For large, complex organisations with diverse operations and subsidiaries, committing to a net zero emissions target can be challenging. In this blog, South Pole's Ajit Padbidri speaks to Albert de. Larrazabal, Chief Sustainability Officer of Ayala Corporation, one of the largest conglomerates in Asia, about Ayala's commitment to achieving net zero greenhouse gas emissions by 2050.
With the need for climate action so urgent, stakeholders are demanding ambitious action from the largest organisations. For companies with complex structures, global operations and diverse business units, measuring their footprint and setting emission reduction targets can be a challenging exercise that requires strong commitment from the top down along with company-wide engagement.
One company setting the example for how large conglomerates in Asia should take climate action is Ayala Corporation, one of the largest conglomerates in the Philippines. Founded in 1834, Ayala Corporation has core interests in real estate, banking, telecommunications and power in the nation. It also has a growing presence in healthcare and logistics and investments in water, industrial technologies, and infrastructure. In October 2021, Ayala Corporation announced its commitment to achieve net zero greenhouse gas emissions by 2050 and is currently working with South Pole on developing a decarbonisation roadmap.
"As a country, we [the Philippines] emit half of the per capita emissions compared to the global levels and yet we are ranked amongst one of the highest as far as climate risk is concerned. The Philippines suffer disproportionately from the consequences of climate change. This is our home, it is where we built our business for the last 188 years, and it's time to step on the gas.""
- Albert de. Larrazabal, on why sustainability is important to Ayala Corporation
Ayala Corporation's net zero target was a major milestone for the company when it was announced in 2021. It was built on an already-strong focus on environmental stewardship and many existing initiatives across its business units. But the company and its shareholders felt it was critical to align with the latest climate science and set a net zero target to galvanise their efforts.
"We are at a point in time where it's necessary to make sure that all of those individual efforts are contributing to the goals that are necessary to reach net zero by 2050 and align ourselves to the Paris Agreement. And that's why we've engaged you [South Pole] to help us in that definition, to go beyond what we are currently doing, specifically as it relates to scope 3 emissions, help us develop the interim targets and the programs to get there. This has to happen now. There are many concerns that 2050 is going to be extremely, extremely challenging as it is. And I don't think we have the benefit of time to waste."
- Albert, on the driving force behind making the net zero commitment
Being the oldest and one of the largest conglomerates in the Philippines, Ayala has an extremely diversified portfolio across multiple businesses which requires a multitude of approaches when it comes to achieving net zero.
"The commitment was top-down, it started from our boards and senior management but the programmes are being developed bottom-up. We have to realise the nuances of the different industries we work in and the particular circumstances with regards to emissions that impact the different industries."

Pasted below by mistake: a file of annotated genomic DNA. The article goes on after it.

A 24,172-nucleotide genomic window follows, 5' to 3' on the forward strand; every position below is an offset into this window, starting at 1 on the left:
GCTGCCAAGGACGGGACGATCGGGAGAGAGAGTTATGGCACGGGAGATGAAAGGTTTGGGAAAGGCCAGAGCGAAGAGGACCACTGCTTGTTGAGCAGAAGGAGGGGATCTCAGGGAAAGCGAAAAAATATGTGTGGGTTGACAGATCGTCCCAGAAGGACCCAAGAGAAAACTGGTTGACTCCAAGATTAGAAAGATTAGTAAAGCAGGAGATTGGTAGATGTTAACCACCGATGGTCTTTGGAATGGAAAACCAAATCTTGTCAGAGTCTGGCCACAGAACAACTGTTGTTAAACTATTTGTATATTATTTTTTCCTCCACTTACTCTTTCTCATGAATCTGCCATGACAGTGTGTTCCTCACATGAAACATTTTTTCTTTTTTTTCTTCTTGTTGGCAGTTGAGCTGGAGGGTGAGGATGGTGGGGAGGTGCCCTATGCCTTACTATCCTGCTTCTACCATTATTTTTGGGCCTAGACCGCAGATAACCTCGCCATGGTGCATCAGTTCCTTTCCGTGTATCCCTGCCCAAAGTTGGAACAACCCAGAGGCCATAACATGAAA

- Albert, on Ayala's approach to net zero across their different companies
In particular, reigning in the corporation's emissions together with external partners and across entire supply chains poses a particular challenge.
"The real challenges have yet to unfold. For most of the work that we've done, it has been around scope one and scope two emissions. In many respects, it is something that we have a greater degree of control over. However, scope three emissions are a huge challenge for us given the many parties that we have to contend with."
- Albert, acknowledging the challenges of scope 3 emissions for complex organisations
Albert himself plays a unique hybrid role at Ayala Corporation - he is both the Chief Finance Officer, the Chief Risk Officer and the Chief Sustainability Officer. Connecting finance and risk to sustainability so directly sends a strong message to the organisation and ensures that climate action is always considered in business decisions.
"I don't believe that the two roles are exclusive. I think they form part of the overall equation. What is missing today in the equation is the manner by which we measure - we never thought of emissions as a cost because it is not obvious. But the reality is that it is there - every time we get hit by floods and typhoons, there is a cost to it."
- Albert, on balancing climate action and shareholder's interest as both the CFO and CSO
We recently interviewed Albert about Ayala's climate journey to date and their future ambitions for our Climate Chatter podcast. For a large conglomerate starting out on their climate journey, Albert's insights into securing support from stakeholders and balancing stakeholder interests' and sustainability efforts are incredibly valuable for other businesses about to embark on their own climate journey. He also provides updates on some of Ayala's next steps and shows how exciting the journey ahead will be for the company and its partners.
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